Nigerians at home and abroad have taken to social media to lament their experiences at the hands of commercial banks, who they accuse of exploitation.
Their concerns range from excessive deduction of bank charges for card maintenance and electronic payments to double deductions of stipulated charges.
In a campaign that began on social media last Monday, many Nigerians called for reforms of the banks.
In 2017, the Central Bank of Nigeria introduced a N100 monthly maintenance fee for a naira dominated debit card in the country and also a N50 charge for other months whether the card is used or not.
The apex bank also introduced a N4, 200-per-annum charge on foreign currency denominated cards as maintenance fee and a N50 charge on every cheque leaflet obtained and used.
Earlier this year, the CBN said any bank that deducts monies illegally from a customer’s account for products and services would be forced to refund the money to the customer with interest. The directive was sequel to complaints by bank customers within the Federal Capital Territory (FCT) over excess charges by banks through Automated Teller Machine (ATM) withdrawals and other electronic mediums.
But on Monday, a campaign tagged #Reform9jaBanks began on Twitter as a UK-based Nigerian medical doctor, Harvey Olufunmilayo, who started the campaign, lamented the state of banks in Nigeria in comparison with banks in foreign countries.
“I have lived in UK a few years now and NEVER has my bank ever charged me one penny for bank transfer. Never. Not (for) once!” the bank user stated.
Another Nigeria based in Qatar, Eniola @Henzyshso, stated that banks in Qatar do not charge customers for the use of ATM in any bank, while a university student, Uthman Samad, explained that the United Bank of Africa (UBA) removed double ATM card maintenance fee from his account for almost a year. According to him, the charges were being deducted “on a lost ATM card which he has deactivated and renewed a year ago.”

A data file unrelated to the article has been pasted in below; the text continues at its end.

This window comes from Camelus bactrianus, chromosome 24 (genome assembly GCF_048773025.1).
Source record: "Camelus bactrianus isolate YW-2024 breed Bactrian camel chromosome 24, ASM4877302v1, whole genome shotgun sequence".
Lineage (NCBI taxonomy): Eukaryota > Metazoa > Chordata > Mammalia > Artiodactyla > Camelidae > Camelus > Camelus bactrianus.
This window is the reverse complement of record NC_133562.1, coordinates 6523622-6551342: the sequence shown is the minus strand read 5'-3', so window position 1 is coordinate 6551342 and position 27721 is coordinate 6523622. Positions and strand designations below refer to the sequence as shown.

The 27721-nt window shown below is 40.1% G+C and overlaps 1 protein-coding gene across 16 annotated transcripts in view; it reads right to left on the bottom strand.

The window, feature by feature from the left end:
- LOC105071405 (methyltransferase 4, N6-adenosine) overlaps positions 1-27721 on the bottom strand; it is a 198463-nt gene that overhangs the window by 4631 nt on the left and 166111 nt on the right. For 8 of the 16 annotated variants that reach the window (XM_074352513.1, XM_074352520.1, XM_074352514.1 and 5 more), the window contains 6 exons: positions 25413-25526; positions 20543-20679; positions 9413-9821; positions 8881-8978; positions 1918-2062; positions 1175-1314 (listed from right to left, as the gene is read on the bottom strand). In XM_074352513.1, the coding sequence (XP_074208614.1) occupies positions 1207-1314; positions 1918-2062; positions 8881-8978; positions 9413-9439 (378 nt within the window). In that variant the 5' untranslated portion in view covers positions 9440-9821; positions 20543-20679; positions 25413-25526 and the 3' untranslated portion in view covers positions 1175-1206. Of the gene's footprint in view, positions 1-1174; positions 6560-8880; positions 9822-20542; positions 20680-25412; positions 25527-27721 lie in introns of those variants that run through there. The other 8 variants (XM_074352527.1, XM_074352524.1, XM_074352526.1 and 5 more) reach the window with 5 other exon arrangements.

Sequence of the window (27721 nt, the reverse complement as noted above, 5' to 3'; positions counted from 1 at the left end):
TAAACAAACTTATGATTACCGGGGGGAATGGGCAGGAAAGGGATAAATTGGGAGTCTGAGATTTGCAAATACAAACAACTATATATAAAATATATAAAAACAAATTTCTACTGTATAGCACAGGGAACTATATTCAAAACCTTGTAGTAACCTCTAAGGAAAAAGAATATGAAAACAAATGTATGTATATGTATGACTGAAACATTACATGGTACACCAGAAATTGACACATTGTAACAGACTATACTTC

Mr Samad alleged that the bank’s branch manager told him that the problem emanated from the deactivation of his lost card but the bank failed to refund the questionable charges.
Another user, Emere Ogechi @EmereOgechi, a student, in a tweet explained how over N1,000 was missing in her account: “It’s painful!, my mum once sent me 5k on a Friday to buy a textbook, I had no ATM card yet so couldn’t withdraw, they kept on debiting me all through the weekend and by Monday only #3,900 was left. You should have seen me shouting for them to close the account.”
“I cannot count the number of times @wemabank had made me suffer this kinda heartbreak. Even when I don’t use the account for a month talk more getting alerts, they charge for sms and other frivolities,” said Agbede Adekunle @AgbedeAdekunleO, another user.
Another bank user, Ife Mayowa @ifemayowa0771, stated: “So I use @ZenithBank and every month I am being charged close to #165 to #200 for SMS alert. I went to tell them that I want to deactivate because I can’t be paying that much. I want to stick to email.”
Asides ATM and card maintenance charges, several persons also protested other unnecessary bank charges.
Jemima Osunde @Jemima Osunde, on her part, called out Guarantee Trust Bank (GTB) on charges deducted over transactions made on the counter, while Olowookere Damilola, another user, complained about a N500 questionable deduction made on his account.
However, some of the banks in their reactions to the allegations directed the customers to forward them their details.
Wema Bank, replying a customer, said: “Hello @AgbedeAdekunleO, We are however curious about the experience that has left you feeling this way. Please send your complaint via DM along with your account details so we could fix it.”
Other banks like GTB, Access bank and Eco bank however did not respond to the allegations, despite being tagged in posts by customers.
PREMIUM TIMES’ efforts to get their reaction to the allegations also proved abortive Thursday.